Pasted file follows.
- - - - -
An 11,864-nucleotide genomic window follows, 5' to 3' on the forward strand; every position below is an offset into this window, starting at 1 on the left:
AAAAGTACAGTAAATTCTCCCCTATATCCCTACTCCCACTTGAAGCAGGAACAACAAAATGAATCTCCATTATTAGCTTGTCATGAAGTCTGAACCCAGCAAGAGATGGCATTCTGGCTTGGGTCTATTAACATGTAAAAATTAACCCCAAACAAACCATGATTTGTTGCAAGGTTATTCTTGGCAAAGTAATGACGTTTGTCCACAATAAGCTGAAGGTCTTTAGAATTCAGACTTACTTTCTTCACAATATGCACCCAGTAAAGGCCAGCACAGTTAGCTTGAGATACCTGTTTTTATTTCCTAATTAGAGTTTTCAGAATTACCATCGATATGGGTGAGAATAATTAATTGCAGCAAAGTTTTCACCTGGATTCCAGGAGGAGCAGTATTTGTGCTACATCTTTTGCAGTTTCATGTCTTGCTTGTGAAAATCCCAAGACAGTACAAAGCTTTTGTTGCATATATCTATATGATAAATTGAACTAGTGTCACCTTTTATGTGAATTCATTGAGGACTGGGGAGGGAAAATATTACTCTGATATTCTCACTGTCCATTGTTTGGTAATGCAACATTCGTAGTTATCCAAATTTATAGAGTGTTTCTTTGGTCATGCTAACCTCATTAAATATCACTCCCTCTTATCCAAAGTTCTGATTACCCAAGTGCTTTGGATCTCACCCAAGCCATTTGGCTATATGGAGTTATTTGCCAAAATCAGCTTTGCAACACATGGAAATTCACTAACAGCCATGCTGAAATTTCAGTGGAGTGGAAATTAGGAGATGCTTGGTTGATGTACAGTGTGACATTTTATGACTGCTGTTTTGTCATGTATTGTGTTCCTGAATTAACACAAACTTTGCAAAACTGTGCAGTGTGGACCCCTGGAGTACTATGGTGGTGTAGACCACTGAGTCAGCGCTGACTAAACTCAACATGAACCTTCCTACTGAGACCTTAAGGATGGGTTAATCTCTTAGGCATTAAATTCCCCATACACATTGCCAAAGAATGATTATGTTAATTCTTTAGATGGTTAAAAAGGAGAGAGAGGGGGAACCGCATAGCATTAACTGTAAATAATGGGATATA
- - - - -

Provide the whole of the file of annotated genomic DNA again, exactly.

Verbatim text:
An 11,864-nucleotide genomic window follows, 5' to 3' on the forward strand; every position below is an offset into this window, starting at 1 on the left:
AAAAGTACAGTAAATTCTCCCCTATATCCCTACTCCCACTTGAAGCAGGAACAACAAAATGAATCTCCATTATTAGCTTGTCATGAAGTCTGAACCCAGCAAGAGATGGCATTCTGGCTTGGGTCTATTAACATGTAAAAATTAACCCCAAACAAACCATGATTTGTTGCAAGGTTATTCTTGGCAAAGTAATGACGTTTGTCCACAATAAGCTGAAGGTCTTTAGAATTCAGACTTACTTTCTTCACAATATGCACCCAGTAAAGGCCAGCACAGTTAGCTTGAGATACCTGTTTTTATTTCCTAATTAGAGTTTTCAGAATTACCATCGATATGGGTGAGAATAATTAATTGCAGCAAAGTTTTCACCTGGATTCCAGGAGGAGCAGTATTTGTGCTACATCTTTTGCAGTTTCATGTCTTGCTTGTGAAAATCCCAAGACAGTACAAAGCTTTTGTTGCATATATCTATATGATAAATTGAACTAGTGTCACCTTTTATGTGAATTCATTGAGGACTGGGGAGGGAAAATATTACTCTGATATTCTCACTGTCCATTGTTTGGTAATGCAACATTCGTAGTTATCCAAATTTATAGAGTGTTTCTTTGGTCATGCTAACCTCATTAAATATCACTCCCTCTTATCCAAAGTTCTGATTACCCAAGTGCTTTGGATCTCACCCAAGCCATTTGGCTATATGGAGTTATTTGCCAAAATCAGCTTTGCAACACATGGAAATTCACTAACAGCCATGCTGAAATTTCAGTGGAGTGGAAATTAGGAGATGCTTGGTTGATGTACAGTGTGACATTTTATGACTGCTGTTTTGTCATGTATTGTGTTCCTGAATTAACACAAACTTTGCAAAACTGTGCAGTGTGGACCCCTGGAGTACTATGGTGGTGTAGACCACTGAGTCAGCGCTGACTAAACTCAACATGAACCTTCCTACTGAGACCTTAAGGATGGGTTAATCTCTTAGGCATTAAATTCCCCATACACATTGCCAAAGAATGATTATGTTAATTCTTTAGATGGTTAAAAAGGAGAGAGAGGGGGAACCGCATAGCATTAACTGTAAATAATGGGATATA